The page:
The Law of Recitals in European Community Legislation
33 Pages Posted: 11 Sep 2009
Date Written: July 14, 2008
Recitals, those 'whereas' clauses, appear in contracts as well as legislation, although not all legislation contains recitals; indeed, recitals are 'against' the precepts of certain styles of legislation. When, however, there are recitals, parties will argue over the way they should be interpreted in view of the operative provisions, or that they have, or don't have, other legal repercussions. The courts must then choose among a number of interpretive variants: they may choose to view recitals as subordinate to, dominant over, or even equal to operative provisions.
Recitals are also a feature of European Community (EC) legislation, so that the same variants exist.
But the matter is complicated by a feature of EC legislation which is fairly unique: recitals in EC legislation must specify the reasons the operative provisions were adopted, and if they do not, the legislation is void. This is puzzling. Why would this be so? It does not seem to emanate from the nature of recitals themselves, nor does it seem to be reflected in the general law of recitals (principally contract law).
At the same time it is claimed that while EC recitals have no legal value and cannot be the cause of derogation from an operative provision, they nevertheless create legitimate expectations (such as would defeat an operative provision). This is also strange. Recitals are supposed to be general statements. General statements are not something which ordinarily are recognized as giving rise to legitimate expectations. But also recitals in general (for instance, in contract law) are, well, recitals, not operative provisions and it is hard to fathom how they could give rise to positive obligations or defeat operative clauses.
Thus, the doctrine surrounding recitals in EC law is mystifying. It is either irrational or so complicated as to amount to the same thing.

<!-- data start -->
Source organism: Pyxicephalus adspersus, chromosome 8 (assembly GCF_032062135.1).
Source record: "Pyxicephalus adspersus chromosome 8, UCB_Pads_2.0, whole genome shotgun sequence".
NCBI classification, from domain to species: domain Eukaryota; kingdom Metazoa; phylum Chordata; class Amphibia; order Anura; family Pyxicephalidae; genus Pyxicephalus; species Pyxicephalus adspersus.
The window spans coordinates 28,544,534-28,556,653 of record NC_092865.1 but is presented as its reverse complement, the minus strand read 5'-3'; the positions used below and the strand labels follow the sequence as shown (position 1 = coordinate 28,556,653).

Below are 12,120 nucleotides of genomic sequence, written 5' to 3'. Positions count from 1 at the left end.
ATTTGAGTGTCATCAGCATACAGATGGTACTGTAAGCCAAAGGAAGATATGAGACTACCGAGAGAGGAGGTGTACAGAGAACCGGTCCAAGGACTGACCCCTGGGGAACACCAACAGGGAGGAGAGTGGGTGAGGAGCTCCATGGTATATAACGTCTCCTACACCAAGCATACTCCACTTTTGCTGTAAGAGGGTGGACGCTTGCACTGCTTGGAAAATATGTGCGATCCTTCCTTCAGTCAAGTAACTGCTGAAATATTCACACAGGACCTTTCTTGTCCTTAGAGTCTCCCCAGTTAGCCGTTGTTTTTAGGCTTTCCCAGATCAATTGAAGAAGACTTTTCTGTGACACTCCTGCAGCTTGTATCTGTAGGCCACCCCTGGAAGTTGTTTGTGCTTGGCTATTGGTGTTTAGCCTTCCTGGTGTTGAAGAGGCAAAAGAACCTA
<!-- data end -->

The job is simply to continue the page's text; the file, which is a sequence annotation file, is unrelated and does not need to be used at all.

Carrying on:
The aim of the paper is to explain the mystery regarding EC recitals. Why is legislation void if recitals are lacking? Why are the purported rules concerning legitimate expectations so strange?
Our findings can be summarized thusly:
We began research for this paper thinking that an exposition on this general topic might be of some worth, as it might clear up what we felt were some contradictions in what was purported to be the EC law of recitals. Specifically, we felt something might be amiss with the received wisdom that recitals could justify legitimate expectations such as would give rise to positive rights. Something about it didn't jibe with what we knew of legitimate expectations in this regard: only sufficiently specific statements or acts could give rise to them. Recitals, at least in EC law, are supposed to be rather general expressions of purpose; such cannot readily justify reliance. We were gratified when we found that the received wisdom was incorrect, and that recitals in EC law do not create legitimate expectations.
We certainly did feel, at the onset of our research, that the ECJ's case-law invalidating EC legal acts on the basis that the recitals in question were insufficient was curious and therefore worthy of comment; at the very least the provision seemed unusual. The ECJ's statements that recitals are necessary for the court to exercise its supervision seemed somewhat coy.
We were, however, surprised when our research and analysis found that the imperative nature of the requirement to state reasons in recitals in EC law was due to the need for political reassurance.
We then realized that it is only in supranational legislation where the justification assumes such importance, inasmuch as EU legislation which requires unanimity in order to be adopted does not require recitals at all.
Thus de-mystified, the law of recitals in EC legislation falls within the realm of normality. Recitals in EC law are not considered to have independent legal value, but they can expand an ambiguous provision's scope. They cannot, however, restrict an unambiguous provision's scope, but they can be used to determine the nature of a provision, and this can have a restrictive effect. And the voidness of an EC legal act is traceable and due to political considerations, not legal ones. Alles ist klar.
Keywords: Recitals, Legislation, European Union, European Community, Legitimate Expectations
JEL Classification: K33, K12, K10, K59
Suggested Citation: Suggested Citation